posted on Nov, 24 2008 @ 12:42 PM
Post 1 of 3:
I've listened to both calls, though I'd prefer to do a little more analysis. (I'm not an expert in this area, BTW.)
FWIW, I got no gut reaction the first call, but then I had been prepared to hear a disturbing call. The second call, I felt fear in my gut, but it
could've been explained by the acting. (Or something else?)
This is my non-expert mini-analysis of the calls. Basically, I got the feeling the first call was genuine and the second call was a forced recantation
of the first. However, in the interest of objectivity, I (along with others here) think it's possible that he had mental/emotional issues or simply
felt really guilty about his prank call. So he was trying to come off as least threatening as possible while making the confession and apology. Keep
in mind, I don't have time to analyze every bit of this. I think it would be helpful if someone could do a professional voice analysis of the audio
to see if it's indeed the same person. An expert could also possibly tell if the fear is genuine in the respective audios.
The speech patterns make me think it's the same person, though I can't be absolutely sure. Speech patterns can be copied by a good actor, of course.
And I will say I've only had a basic college linguistics course, so all I have is a little to go on but I do have a general idea of linguistic
nuances (i.e., maybe I tend to listen for them).
In the first call, "Brian" sounds intelligent, or at least verbally conscientious, to me. He carefully enunciates what he says. He also pronounces
"them" as "thum". I'm not sure what that means, but it sounds especially delicate to the ear, though I can't put my finger on why. And I don't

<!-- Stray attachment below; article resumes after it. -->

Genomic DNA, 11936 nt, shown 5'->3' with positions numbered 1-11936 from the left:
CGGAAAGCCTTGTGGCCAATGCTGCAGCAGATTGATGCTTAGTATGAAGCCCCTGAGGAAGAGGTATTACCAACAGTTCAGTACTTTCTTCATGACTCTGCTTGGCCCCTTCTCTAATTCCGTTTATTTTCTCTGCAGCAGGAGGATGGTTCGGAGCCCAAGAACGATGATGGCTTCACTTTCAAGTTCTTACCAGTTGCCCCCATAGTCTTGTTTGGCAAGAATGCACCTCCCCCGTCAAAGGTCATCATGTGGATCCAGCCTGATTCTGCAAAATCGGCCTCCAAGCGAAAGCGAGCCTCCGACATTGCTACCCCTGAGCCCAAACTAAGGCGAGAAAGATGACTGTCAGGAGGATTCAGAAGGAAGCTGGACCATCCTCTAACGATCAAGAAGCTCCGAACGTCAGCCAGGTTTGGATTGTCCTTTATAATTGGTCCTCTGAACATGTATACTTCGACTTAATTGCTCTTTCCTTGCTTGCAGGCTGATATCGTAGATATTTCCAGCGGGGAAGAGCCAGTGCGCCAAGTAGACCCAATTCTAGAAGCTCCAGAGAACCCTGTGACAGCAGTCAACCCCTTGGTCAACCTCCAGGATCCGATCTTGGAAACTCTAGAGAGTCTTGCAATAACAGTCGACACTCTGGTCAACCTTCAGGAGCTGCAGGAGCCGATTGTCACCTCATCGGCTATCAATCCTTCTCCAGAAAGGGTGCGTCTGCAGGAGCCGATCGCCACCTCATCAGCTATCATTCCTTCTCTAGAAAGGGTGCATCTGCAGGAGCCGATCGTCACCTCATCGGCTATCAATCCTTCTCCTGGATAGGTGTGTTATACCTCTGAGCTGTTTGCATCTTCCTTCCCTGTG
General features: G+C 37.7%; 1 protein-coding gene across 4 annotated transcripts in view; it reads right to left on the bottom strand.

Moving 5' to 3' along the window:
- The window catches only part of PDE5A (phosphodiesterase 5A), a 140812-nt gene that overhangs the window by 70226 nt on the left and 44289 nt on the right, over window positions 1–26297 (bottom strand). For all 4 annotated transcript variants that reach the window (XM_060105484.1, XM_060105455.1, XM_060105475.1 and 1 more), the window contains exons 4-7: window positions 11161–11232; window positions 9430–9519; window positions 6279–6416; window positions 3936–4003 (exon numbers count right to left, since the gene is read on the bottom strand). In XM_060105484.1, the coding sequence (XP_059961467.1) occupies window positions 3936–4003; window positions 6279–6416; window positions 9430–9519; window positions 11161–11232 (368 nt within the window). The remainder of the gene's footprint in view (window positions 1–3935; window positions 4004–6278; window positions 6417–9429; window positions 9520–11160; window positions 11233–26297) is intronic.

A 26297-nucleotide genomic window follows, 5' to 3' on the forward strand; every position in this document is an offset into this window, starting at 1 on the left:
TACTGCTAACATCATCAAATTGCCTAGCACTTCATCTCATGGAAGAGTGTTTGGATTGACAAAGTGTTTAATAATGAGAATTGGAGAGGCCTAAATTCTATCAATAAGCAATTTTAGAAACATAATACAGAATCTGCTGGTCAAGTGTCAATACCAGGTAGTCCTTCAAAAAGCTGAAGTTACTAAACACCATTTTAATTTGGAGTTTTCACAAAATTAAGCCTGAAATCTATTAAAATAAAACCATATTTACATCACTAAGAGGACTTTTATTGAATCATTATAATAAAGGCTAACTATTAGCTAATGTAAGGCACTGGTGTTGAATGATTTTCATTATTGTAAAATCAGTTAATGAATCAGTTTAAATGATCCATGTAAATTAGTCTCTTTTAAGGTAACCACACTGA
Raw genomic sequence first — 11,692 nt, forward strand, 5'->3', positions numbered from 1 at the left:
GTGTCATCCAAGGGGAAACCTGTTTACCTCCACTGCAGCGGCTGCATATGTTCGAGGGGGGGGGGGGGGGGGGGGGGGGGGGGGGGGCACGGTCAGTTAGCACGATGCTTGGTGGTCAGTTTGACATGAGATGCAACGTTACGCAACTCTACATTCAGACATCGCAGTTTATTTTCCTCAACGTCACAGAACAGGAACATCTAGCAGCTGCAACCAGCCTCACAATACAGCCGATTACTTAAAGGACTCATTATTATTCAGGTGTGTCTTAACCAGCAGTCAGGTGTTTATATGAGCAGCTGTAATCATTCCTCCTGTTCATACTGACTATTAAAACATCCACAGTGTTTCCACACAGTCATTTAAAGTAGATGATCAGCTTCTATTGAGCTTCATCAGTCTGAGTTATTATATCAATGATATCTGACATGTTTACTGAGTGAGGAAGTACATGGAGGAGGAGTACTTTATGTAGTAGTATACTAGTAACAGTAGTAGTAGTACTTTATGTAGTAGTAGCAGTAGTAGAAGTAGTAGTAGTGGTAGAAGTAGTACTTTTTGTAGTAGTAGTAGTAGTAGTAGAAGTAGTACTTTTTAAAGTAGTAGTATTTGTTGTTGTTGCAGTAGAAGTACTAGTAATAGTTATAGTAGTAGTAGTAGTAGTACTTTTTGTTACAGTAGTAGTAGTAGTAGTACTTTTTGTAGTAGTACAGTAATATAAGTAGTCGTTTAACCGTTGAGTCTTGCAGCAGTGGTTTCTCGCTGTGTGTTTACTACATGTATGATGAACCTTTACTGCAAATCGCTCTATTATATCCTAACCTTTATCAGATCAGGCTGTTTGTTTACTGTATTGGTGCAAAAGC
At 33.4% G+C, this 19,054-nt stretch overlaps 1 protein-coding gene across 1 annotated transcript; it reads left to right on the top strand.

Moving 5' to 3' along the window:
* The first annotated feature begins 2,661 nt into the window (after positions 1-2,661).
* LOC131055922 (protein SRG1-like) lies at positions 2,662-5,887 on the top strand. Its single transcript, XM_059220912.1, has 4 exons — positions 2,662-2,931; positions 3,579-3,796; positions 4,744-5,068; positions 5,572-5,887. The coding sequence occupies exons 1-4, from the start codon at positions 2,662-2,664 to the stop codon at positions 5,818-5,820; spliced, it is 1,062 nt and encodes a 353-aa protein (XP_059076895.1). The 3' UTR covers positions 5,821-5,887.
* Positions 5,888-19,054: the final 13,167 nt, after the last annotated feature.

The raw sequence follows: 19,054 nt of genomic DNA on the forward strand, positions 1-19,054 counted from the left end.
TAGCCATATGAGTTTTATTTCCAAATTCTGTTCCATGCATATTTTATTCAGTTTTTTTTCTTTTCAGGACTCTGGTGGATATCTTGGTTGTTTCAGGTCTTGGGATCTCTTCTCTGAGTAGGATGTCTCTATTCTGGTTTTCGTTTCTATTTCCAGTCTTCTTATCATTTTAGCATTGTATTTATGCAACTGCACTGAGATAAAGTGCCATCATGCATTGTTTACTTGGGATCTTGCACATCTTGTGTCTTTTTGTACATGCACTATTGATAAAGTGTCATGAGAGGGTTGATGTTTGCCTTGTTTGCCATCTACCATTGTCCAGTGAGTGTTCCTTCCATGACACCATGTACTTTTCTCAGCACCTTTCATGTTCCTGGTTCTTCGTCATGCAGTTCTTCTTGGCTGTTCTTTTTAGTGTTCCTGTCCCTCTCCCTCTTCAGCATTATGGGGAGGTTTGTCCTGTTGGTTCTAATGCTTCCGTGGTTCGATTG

know what group or dialect of English uses that style. In any case, contrast this overall style of speech with that of the second call, where he seems
to try to dumb down the way he talks. Note: I'm not calling anyone who speaks like this "dumb". I'm just saying that he's using a different style
and one not as intellectual or trying to sound intellectual. Seems to me the pattern is his own personality in the first call, unless he was a very
studied actor who was going for that effect. If that were the case, though, I would think he would have pulled off the second call a little better,
So, in the second call, with this change of style, he addresses Art Bell as "ya" twice (versus "you). It's like he's trying to seem
non-intimidating or folksy. He says "I always get nervous when I call ya", which may also be a way to explain away the natural franticness of the
first call, too. You could possibly write off this drop in register (formality) of speech to a conciliatory tone where he is not wanting to alienate
the host of his beloved talk show. Honestly, some of the speech seemed natural and believable to me in this second call, too, like where he says "I
humbly apologize". Anyway, people *can* switch registers at times, so it might make sense that he'd naturally change this way when he's
leveling with Art and the audience.
Here are other bits where it seems he's downplaying his intelligence or the register of his speech: "drivin' me bananas for months" [chops off the
final 'g'] and the usage twice of "heebi-jeebies". Actually, he misused that term, as it means "the creeps" as in "gave me the creeps." So,
"scared the heebi-jeebies out of me" sounds wrong right away to my ear. Either he is accustomed to trying too hard to mold how people see him
(anyone can make the mistake of misusing an unfamiliar phrase) or he is not used to talking like that so he's fumbling with it in his attempt to
sound relatable in his fake confession.
[edit on 24-11-2008 by wintermarches]